Give up your seat
There’s more to the annual Febfast than taking a break from those summer season indulgences, writes accredited exercise physiologist Ashley Baveas
IT IS COMMON for people to focus on giving up alcohol or unhealthy foods during Febfast, but what if you were to give up your seat? Now this may seem like a crazy suggestion when driving is your profession, but there are ways you can reduce the time you spend sitting each day.
We know that prolonged sitting is harmful for our health, with research showing it is the new health burden to our society. It has a similar mortality rate to that of smoking.
People who spend a lot of their day sedentary or seated (greater than eight hours) and have no structured exercise routine, have twice the risk of premature death than those who report the lowest sitting time (less than four hours).
There is also a strong link to sitting and diabetes.
The Australian Physical Activity Guidelines recommend that you avoid prolonged sitting and also highlights the need to break up sitting time.
So what can you do when your job requires you to be seated?
Unfortunately, while driving there is no way to avoid sitting down, but think outside the box for a moment.
You can address the need to break up sitting time by having regular active stops. Simply getting out of the cab and walking around the truck will do you good.
Research conducted by Baker IDI showed that having a two-minute active break (light intensity) every 20 minutes can reduce blood glucose levels by up to 24 per cent post eating. This has a massive impact in helping to prevent diabetes. Even more reason to have those breaks after you have had your lunch too.
If stopping every 20 minutes isn’t possible, set a goal of getting out of the vehicle and having a quick walk for at least five minutes every hour. It may not sound like much, but 5-10 minute breaks will do your health a world of good.
In the short term, a walk will: • Boost your energy levels naturally
(no energy drinks needed!) • Keep your mind sharp and focused –
important for long drives • Get your blood circulating • Boost your immune system • Reduce muscular pain or tension that has built up from prolonged sitting and poor posture. In the long term, if you are walking regularly, it will help to reduce your risk of developing: • Type 2 diabetes • High blood pressure • High cholesterol • Depression • Heart attacks • Strokes.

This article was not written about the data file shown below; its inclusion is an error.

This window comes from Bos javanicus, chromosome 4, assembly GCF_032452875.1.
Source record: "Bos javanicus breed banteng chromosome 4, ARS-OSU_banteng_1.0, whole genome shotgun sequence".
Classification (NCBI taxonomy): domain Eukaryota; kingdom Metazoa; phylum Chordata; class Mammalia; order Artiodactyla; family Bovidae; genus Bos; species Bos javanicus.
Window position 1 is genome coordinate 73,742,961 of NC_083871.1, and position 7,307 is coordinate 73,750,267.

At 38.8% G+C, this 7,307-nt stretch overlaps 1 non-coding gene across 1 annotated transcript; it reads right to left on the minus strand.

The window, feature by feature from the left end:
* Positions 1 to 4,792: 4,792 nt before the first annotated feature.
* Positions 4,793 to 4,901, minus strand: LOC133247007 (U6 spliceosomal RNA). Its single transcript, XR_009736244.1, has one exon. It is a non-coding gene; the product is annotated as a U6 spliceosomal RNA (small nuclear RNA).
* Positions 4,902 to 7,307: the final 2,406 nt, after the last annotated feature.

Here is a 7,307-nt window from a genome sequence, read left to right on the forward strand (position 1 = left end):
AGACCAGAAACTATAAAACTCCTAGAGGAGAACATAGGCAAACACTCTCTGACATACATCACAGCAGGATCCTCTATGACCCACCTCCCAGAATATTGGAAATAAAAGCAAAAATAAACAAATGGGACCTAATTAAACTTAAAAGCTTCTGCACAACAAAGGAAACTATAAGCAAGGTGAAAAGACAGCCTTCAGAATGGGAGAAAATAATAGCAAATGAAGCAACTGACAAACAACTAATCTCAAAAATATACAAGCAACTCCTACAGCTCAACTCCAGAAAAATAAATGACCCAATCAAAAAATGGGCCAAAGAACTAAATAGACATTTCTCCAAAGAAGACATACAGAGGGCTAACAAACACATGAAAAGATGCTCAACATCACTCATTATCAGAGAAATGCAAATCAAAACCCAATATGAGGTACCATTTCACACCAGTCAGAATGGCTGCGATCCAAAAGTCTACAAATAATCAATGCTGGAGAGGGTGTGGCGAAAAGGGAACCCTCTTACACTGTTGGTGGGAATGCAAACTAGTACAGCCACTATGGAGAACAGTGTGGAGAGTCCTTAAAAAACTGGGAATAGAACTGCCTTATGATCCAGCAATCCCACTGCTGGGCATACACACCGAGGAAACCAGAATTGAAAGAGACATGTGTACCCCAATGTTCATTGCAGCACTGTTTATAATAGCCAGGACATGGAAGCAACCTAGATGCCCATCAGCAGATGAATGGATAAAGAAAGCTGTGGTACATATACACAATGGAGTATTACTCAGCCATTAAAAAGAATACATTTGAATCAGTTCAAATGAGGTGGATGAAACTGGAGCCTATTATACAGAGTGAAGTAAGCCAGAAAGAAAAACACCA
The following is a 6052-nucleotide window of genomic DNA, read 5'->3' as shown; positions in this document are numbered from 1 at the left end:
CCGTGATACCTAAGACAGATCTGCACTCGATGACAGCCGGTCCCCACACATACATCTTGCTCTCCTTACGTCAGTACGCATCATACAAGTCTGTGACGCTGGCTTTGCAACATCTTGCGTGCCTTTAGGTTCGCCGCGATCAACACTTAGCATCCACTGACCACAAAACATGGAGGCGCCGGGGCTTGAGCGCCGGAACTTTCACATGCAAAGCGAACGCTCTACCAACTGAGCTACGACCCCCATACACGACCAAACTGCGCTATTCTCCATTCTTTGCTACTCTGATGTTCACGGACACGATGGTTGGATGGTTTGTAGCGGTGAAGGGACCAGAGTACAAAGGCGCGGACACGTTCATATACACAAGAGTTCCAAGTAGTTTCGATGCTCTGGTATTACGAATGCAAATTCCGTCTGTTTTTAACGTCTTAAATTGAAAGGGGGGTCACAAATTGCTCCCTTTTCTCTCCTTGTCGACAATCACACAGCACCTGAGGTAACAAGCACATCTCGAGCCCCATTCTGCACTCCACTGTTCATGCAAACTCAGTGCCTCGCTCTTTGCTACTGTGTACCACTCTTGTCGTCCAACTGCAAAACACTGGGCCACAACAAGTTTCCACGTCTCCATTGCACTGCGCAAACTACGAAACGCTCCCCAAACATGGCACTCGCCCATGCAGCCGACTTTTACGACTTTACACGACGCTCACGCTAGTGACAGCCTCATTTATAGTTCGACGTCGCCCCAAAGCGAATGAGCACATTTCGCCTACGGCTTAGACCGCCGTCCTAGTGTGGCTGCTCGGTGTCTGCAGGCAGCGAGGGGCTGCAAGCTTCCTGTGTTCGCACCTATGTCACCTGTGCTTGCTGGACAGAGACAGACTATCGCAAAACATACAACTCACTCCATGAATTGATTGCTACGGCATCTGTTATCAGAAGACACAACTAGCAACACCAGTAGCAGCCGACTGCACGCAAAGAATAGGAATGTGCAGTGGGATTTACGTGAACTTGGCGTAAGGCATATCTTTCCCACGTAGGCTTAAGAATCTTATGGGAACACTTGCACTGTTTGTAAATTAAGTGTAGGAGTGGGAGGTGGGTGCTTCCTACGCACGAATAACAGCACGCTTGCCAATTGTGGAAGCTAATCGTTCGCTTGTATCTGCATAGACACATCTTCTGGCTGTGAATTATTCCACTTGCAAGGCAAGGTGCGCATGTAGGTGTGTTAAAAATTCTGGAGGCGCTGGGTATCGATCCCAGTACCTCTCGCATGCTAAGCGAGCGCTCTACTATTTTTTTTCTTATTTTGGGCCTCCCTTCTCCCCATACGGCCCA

Outside your working hours, how often do you sit and how can you shake up your routine? 1. Do you sit while watching TV? Look to do something active at the same time as watching your favourite show to break it up, eg. housework, body weight exercises such as calf raises or sit to stands. When the adverts come on, don’t reach for the remote and start flicking – take the opportunity to do a lap around the house. 2. Do you sit while searching the net? Computer-based activities can take up a lot of our spare time. It is important to think about our health while we search the net. You could invest in a stand up desk or build your own. Otherwise, set a timer on your phone to remind you to get up for a light break every 20 minutes. 3. Do you catch up with friends and sit? Next time you are seeing friends, choose to catch up with them by taking a walk or doing something active. 4. Do you always sit to eat? This is a hard one to get around, and is dependent on the situation and food. If you are on a lunch break and have a sandwich, it is possible to go for a walk at the same time. Think if this could be appropriate for you and use it to your advantage. 5. Are you regularly talking on the phone while sitting down? If so, stand up when you are on the phone. This is simple way to break up the time you spend sitting.